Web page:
German parties agree on pensions as coalition talks progress

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BERLIN — Chancellor Angela Merkel’s conservatives agreed with their would-be Social Democrat (SPD) partners on Wednesday to cap pension contributions, a sign of steady progress in coalition talks which both sides aim to conclude within a week.

Merkel, weakened after losing votes to the far-right in a Sept. election, is pinning her hopes for a fourth term on a re-run of the ‘grand coalition’ with the SPD to end four months of political limbo in Europe’s biggest economy.

After a breakthrough on the contentious issue of family reunions for migrants on Tuesday — although it was overshadowed by a subsequent row over the details — the parties ticked off some other, less tricky, issues.

They agreed to cap pension contributions, divided between workers and employers, at 20 percent of an individual’s salary to 2025, said party sources.

The SPD, which failed to win voters with a campaign focused on social justice, had before the election wanted a cap of 21.8 percent until 2030 from 18.7 percent.

In a blueprint deal agreed earlier this month in exploratory talks, the parties also agreed to stabilize pensions at 48 percent of the average wage by 2025.

Late on Tuesday, the parties also agreed on steps to create 8,000 more jobs in the care sector and improve pay.

Working groups are wading through the details of the framework deal on policies from Europe to tax and migrants.

The SPD are pushing for tweaks that will help its leaders sell a final coalition deal to its 440,000 members, many of whom are against joining Merkel’s conservatives again.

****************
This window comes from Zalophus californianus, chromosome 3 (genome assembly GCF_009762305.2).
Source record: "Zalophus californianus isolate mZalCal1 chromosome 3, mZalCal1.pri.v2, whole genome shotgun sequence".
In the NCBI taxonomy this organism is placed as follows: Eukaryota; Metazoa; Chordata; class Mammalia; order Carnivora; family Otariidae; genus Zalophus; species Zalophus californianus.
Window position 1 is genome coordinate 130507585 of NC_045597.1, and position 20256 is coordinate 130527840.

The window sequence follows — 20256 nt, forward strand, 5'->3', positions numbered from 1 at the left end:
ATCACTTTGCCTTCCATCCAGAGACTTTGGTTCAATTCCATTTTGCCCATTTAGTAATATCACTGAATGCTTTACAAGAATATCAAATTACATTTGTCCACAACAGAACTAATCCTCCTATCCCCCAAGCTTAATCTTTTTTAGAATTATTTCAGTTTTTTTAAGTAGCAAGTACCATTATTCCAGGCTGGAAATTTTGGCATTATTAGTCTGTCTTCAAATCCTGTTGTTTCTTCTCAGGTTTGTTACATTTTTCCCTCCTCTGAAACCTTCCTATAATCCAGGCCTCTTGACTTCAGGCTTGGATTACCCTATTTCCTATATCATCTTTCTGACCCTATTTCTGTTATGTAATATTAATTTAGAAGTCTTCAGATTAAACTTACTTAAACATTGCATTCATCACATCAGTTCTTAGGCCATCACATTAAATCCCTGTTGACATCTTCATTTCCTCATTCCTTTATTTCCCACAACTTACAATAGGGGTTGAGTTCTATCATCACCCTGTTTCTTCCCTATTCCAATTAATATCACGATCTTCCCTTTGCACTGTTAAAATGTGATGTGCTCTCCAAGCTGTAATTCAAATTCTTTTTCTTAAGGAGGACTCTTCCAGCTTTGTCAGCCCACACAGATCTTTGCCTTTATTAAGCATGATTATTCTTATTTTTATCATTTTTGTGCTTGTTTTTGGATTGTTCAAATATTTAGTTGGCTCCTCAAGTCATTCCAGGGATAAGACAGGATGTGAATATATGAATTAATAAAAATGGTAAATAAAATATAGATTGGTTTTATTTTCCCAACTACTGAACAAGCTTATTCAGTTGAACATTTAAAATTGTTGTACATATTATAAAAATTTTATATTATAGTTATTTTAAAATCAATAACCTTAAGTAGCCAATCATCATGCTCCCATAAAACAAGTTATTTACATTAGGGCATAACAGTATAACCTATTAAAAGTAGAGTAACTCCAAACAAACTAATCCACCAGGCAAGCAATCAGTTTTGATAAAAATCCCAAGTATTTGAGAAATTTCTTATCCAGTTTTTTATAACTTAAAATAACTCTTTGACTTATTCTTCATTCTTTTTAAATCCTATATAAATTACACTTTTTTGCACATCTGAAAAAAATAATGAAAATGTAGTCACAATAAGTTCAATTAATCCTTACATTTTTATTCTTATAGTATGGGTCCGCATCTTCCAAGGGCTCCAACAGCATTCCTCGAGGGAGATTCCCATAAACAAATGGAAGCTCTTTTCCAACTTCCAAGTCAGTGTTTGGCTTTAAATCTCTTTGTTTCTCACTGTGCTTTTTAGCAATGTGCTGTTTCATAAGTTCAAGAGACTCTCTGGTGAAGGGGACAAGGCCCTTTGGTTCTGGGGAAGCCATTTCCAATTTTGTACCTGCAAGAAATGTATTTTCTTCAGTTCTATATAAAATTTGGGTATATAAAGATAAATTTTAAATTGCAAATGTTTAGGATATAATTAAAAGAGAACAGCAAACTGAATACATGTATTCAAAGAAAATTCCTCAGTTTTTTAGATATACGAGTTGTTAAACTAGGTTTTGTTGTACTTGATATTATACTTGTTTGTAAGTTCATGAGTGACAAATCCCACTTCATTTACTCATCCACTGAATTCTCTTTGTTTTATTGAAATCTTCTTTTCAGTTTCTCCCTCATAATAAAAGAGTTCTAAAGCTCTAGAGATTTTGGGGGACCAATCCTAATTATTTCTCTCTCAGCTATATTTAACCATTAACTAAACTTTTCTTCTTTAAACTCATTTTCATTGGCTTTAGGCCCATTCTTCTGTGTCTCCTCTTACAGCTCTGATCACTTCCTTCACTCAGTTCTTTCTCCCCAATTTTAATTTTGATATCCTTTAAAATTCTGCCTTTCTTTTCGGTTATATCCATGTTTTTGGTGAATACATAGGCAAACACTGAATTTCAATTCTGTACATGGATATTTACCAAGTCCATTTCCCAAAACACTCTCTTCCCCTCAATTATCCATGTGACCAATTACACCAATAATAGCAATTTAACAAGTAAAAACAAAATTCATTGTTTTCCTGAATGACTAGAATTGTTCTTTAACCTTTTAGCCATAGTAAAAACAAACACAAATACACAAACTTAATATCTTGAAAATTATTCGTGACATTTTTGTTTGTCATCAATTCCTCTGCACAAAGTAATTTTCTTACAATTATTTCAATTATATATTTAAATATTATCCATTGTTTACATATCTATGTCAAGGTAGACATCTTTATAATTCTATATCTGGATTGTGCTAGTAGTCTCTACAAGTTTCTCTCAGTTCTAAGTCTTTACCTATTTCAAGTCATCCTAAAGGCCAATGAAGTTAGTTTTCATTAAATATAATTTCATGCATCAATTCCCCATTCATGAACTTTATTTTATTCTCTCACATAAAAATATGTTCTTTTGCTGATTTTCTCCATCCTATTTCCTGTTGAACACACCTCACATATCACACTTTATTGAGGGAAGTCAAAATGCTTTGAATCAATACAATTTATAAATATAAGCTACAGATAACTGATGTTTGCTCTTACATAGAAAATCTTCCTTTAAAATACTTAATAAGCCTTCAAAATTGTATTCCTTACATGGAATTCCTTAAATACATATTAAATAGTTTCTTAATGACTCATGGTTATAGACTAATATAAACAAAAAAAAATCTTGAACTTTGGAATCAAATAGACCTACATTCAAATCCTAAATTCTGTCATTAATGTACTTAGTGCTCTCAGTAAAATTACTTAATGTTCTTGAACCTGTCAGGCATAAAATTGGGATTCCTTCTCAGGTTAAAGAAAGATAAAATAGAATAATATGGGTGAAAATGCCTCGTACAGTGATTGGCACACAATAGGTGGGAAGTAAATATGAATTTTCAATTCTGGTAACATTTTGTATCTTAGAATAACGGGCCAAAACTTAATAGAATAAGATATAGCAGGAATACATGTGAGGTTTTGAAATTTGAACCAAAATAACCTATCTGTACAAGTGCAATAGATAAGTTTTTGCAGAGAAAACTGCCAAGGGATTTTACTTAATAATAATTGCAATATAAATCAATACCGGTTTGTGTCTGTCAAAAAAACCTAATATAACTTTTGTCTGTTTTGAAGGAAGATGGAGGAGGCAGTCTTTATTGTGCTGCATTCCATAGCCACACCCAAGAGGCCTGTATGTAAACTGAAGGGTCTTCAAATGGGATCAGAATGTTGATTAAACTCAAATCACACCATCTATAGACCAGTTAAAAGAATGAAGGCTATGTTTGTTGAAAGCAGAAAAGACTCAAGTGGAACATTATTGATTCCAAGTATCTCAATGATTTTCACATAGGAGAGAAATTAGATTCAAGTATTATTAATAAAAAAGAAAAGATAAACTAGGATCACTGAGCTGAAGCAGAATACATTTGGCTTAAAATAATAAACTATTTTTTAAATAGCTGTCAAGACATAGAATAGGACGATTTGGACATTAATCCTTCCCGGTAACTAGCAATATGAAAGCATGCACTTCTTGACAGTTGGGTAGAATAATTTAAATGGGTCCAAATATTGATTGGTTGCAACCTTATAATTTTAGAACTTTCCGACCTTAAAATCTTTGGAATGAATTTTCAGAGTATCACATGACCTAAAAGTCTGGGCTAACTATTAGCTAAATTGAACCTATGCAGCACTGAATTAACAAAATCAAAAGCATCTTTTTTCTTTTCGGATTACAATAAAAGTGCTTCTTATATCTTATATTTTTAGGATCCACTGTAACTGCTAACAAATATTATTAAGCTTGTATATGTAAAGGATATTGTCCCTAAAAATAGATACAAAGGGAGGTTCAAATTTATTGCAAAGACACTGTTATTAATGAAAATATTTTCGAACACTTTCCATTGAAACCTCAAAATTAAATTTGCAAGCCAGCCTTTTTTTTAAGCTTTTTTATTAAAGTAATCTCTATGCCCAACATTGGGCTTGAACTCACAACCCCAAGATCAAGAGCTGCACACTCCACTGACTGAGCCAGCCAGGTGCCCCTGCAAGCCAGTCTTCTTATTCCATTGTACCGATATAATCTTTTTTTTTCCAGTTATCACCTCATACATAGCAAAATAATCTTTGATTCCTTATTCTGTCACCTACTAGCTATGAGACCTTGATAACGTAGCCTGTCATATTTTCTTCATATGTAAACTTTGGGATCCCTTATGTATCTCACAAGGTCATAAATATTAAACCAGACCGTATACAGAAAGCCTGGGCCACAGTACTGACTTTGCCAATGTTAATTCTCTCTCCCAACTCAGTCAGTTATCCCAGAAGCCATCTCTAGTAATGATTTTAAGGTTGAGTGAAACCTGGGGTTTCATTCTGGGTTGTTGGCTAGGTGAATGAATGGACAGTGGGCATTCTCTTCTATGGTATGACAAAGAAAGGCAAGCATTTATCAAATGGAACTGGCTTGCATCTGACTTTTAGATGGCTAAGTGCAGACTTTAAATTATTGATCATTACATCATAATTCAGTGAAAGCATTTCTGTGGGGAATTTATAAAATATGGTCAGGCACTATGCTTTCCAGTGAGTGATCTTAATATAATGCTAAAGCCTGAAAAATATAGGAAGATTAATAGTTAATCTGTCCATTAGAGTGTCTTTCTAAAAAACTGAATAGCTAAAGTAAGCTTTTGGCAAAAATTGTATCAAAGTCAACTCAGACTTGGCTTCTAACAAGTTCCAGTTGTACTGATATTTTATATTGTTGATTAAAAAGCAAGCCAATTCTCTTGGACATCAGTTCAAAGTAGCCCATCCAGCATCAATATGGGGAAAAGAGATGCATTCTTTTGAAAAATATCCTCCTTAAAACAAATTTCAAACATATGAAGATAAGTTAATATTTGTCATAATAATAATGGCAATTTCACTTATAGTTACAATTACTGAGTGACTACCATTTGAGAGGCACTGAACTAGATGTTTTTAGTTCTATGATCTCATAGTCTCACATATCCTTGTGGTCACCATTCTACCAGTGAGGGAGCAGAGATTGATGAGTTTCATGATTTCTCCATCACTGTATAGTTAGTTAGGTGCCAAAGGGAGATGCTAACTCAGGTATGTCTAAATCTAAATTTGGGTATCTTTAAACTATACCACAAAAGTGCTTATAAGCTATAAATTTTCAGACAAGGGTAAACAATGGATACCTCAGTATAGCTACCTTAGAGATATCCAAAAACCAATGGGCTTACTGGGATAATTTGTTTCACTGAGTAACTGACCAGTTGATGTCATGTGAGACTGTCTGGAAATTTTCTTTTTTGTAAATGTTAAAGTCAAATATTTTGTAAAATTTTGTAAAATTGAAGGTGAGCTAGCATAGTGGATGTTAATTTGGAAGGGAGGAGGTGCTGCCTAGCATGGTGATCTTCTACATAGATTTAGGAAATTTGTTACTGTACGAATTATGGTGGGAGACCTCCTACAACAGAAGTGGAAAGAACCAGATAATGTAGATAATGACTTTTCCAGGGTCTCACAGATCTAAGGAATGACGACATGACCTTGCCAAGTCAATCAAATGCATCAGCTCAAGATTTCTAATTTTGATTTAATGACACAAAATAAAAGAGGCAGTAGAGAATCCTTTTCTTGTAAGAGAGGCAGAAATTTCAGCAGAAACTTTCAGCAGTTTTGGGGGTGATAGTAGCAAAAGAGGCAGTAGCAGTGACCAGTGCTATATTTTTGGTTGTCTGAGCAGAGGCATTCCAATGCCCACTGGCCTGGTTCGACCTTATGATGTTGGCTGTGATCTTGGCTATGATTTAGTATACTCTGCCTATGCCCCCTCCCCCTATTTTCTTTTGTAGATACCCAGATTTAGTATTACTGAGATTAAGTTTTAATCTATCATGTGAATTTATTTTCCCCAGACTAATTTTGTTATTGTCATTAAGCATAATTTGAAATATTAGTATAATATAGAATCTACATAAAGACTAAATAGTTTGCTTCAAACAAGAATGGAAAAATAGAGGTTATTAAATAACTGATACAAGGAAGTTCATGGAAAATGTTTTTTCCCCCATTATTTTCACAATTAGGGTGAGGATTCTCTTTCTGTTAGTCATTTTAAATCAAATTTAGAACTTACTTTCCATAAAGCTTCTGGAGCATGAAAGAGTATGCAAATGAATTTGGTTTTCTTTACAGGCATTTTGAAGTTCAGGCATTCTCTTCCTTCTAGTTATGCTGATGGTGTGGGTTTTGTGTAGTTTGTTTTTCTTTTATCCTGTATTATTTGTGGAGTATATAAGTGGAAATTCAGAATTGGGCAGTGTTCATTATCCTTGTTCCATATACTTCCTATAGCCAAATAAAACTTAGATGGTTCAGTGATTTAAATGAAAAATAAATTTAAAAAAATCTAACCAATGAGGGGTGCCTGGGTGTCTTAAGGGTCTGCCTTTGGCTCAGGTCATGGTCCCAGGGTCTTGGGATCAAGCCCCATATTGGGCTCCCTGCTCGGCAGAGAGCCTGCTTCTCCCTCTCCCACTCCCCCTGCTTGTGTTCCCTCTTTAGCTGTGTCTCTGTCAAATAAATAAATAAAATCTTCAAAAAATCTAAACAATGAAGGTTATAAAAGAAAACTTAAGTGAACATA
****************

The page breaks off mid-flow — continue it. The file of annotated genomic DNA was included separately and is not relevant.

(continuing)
Any deal will depend on the approval of SPD members who will be balloted after party leaders agree - possibly at the end of the weekend or early next week.

Already, the JUSOS youth wing of the SPD has sharply criticized the deal on family reunions for migrants, saying the SPD leaders had not delivered sufficient improvements from the exploratory talks blueprint.

“If we don’t succeed in getting more out of the negotiations overall, we must break off talks with the conservatives,” JUSOS leader Kevin Kuehnert told Deutschlandfunk radio.

An unexpected intervention on climate policy came from across the Atlantic. Green activist and former Democrat presidential candidate Al Gore called on conservatives and Social Democrats to agree to phase out coal by 2030.

“This is your moment to lead and help solve the climate crisis,” tweeted Gore.

However, he may be disappointed. In the blueprint from exploratory talks, the parties said any government they form will agree a plan to reduce coal-generated electricity and put a date on the end of a phase-out, without indicating when.

They also agreed to meet 2050 climate goals at all costs, but gave a less concrete “recognition” of a 2020 target to reduce CO2 emissions by 40 percent from 1990 levels. — Reuters


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